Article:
Slowdown? Did anyone say slowdown? There have been plenty of worries about the effects of interest-rate hikes on the U.S. economy in the past few months, but when he takes the oath of office next Jan. 20, the next President, whether it's Al Gore or George W. Bush, will inherit the sunniest economic prospects to greet any new Chief Executive since Lyndon Johnson in 1963. Yes, it looks like the output of goods and services will be increasing more slowly. But the growth rate will slip only from one that clearly was too fast to last to a pace that can be kept up for years. And the new rate, somewhere between 3% and 4%, will still be so rapid that it would have been considered outright boomy not long ago. Unemployment will still be low, jobs plentiful, inflation modest, paychecks and profits robust. And the government will be raking in big enough surpluses to afford room for whatever tax and spending plans the new Chief Executive might push through Congress.
That was the consensus of TIME's Board of Economists, which gathered in Manhattan to take stock of the economic background to the presidential race now getting into full swing. The group included advisers who have helped shape both the Bush and Gore programs, and they disputed--though with remarkably little heat--the merits of those plans. But Democrats, Republicans and nonpartisan professionals all agreed on the fundamental outlook. And they left more than a hint that it would change little, if at all, no matter who wins the White House.
For the first time in its history, observed David Wyss, chief economist of Standard & Poor, the U.S. is in its 10th straight year of economic growth. "In dog years this expansion is about 70," he quipped, "but it is still behaving like a puppy!" Lawrence Lindsey, a resident scholar at the American Enterprise Institute and former member of the Federal Reserve Board, remarked that though economics is supposed to be "the dismal science," he and his colleagues on TIME's board were sounding full of "Panglossian optimism." No, the economists did not contend that this is the best of all possible worlds. But like Voltaire's Dr. Pangloss, they did insist that developments that at first glance might seem bad are actually good. Specifically, the slowdown in growth from manic annual rates of 6% for the most recent 12 months--the last half of 1999 and the first half of this year--and an unbelievable 8.3% in last year's final quarter.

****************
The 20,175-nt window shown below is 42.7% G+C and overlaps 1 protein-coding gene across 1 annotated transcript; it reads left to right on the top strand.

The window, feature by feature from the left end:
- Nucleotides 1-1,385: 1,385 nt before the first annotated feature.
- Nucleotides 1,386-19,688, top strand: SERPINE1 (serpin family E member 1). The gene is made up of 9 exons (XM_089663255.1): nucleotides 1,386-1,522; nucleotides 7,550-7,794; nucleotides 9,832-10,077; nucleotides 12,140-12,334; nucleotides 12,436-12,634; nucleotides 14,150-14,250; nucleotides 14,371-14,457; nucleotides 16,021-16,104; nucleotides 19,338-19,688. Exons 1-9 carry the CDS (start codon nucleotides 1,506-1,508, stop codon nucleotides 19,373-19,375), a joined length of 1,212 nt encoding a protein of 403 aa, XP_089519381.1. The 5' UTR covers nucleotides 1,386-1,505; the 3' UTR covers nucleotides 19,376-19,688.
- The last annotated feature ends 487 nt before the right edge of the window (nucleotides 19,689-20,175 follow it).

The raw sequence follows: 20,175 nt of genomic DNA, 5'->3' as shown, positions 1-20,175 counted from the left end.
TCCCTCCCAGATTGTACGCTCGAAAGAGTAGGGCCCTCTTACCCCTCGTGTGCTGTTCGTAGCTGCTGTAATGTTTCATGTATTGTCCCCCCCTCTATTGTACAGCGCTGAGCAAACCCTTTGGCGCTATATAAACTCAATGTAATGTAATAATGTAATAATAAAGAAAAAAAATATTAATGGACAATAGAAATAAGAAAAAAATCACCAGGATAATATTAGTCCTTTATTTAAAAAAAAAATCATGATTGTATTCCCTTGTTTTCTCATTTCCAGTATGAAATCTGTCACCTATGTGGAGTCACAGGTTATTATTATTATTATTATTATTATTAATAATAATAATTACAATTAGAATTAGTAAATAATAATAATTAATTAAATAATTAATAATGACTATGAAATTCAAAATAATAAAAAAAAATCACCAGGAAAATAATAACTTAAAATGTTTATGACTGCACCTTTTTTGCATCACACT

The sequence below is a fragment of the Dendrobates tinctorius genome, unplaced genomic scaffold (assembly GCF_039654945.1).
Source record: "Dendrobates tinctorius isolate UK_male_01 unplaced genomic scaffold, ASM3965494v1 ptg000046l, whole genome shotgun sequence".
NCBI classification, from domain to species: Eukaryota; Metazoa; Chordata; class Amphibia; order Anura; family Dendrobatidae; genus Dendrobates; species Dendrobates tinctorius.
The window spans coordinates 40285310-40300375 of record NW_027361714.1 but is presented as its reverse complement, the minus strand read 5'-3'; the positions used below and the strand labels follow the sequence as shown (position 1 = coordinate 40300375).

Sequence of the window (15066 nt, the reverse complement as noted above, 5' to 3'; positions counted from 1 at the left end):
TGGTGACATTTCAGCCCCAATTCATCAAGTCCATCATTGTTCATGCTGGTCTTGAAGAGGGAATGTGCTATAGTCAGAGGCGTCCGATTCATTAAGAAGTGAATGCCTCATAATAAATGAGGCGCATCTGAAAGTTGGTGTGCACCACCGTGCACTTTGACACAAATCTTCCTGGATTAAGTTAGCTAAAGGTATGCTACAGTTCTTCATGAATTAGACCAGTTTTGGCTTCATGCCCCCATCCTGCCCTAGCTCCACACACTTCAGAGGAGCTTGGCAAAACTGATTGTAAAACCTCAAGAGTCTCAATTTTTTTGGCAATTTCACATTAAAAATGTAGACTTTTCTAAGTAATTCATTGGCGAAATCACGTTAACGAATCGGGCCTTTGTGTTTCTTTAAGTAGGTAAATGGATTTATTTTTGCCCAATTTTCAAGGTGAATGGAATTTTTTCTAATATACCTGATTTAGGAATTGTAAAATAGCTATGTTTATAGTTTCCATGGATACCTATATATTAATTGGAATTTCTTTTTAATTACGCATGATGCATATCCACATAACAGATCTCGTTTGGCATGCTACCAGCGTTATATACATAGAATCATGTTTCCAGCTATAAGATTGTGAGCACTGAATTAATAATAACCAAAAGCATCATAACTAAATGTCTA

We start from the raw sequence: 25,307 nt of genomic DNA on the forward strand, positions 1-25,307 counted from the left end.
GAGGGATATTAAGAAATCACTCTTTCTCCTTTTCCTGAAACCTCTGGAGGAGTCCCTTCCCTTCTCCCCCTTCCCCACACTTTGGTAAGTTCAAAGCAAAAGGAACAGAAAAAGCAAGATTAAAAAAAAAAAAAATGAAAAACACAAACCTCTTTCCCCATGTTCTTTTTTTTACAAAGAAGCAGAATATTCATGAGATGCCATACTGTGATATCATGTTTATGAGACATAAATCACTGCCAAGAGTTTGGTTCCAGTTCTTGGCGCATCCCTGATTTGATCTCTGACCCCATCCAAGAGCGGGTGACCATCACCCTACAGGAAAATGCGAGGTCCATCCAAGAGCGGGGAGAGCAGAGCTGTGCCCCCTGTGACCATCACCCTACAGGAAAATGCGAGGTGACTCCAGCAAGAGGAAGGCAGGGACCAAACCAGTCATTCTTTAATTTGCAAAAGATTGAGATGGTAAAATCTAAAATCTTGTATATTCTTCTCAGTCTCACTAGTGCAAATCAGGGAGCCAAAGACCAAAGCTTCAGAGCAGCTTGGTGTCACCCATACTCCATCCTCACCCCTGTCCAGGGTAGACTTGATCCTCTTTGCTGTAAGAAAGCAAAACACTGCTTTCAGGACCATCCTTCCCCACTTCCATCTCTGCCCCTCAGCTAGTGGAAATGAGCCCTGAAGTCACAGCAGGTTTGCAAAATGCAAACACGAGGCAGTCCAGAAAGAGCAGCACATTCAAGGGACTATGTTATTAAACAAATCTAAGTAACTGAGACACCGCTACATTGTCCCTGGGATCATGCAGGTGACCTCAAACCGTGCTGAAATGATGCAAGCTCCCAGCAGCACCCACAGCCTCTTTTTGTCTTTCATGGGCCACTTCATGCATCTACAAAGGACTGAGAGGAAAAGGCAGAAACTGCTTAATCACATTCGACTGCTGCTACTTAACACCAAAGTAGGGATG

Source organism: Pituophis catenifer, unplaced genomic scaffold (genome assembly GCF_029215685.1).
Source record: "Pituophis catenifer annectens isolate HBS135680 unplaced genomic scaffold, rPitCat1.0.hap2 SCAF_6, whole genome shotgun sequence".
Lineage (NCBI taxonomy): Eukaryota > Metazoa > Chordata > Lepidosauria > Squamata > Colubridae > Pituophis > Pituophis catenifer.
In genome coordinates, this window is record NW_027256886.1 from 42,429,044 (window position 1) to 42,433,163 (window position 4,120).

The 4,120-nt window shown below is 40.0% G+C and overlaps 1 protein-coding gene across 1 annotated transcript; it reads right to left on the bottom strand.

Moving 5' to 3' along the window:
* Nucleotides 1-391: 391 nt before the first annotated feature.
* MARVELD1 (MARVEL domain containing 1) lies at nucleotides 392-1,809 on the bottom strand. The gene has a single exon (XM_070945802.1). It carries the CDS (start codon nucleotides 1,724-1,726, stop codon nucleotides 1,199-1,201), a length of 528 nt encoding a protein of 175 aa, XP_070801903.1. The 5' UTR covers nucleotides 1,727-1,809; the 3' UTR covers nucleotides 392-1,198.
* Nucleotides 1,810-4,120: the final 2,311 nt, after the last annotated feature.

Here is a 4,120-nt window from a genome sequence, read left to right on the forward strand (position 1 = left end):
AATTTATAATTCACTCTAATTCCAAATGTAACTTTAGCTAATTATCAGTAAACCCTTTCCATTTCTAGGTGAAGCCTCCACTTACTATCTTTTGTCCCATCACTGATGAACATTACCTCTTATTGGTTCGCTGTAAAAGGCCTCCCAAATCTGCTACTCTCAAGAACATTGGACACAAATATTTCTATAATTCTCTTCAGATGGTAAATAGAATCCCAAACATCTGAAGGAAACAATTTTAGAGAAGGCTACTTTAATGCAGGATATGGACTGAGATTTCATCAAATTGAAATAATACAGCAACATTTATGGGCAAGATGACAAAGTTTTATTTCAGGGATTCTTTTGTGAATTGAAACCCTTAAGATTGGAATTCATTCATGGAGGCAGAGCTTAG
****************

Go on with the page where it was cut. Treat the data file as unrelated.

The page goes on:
The long-awaited slowdown is "absolutely" under way, said Abby Joseph Cohen, who heads the investment-policy committee of Goldman Sachs, the giant investment firm. The series of six interest-rate increases forced by the Federal Reserve between June 1999 and last May are not the only reason, she said. Consumers are also showing some signs of having temporarily satisfied pent-up demands. "If you bought a new car in 1999 or early 2000, you're not buying another new car; and if you upgraded your home by moving into another one over the past year or so, you aren't going to do that again anytime soon."
But Cohen insisted that the letup would leave the economy in "a fine place for us to be," and her colleagues agreed. Demand is slowing from a "surge rate" to a "sustainable rate," says Martin Feldstein, president of the National Bureau of Economic Research and once head of Ronald Reagan's Council of Economic Advisers.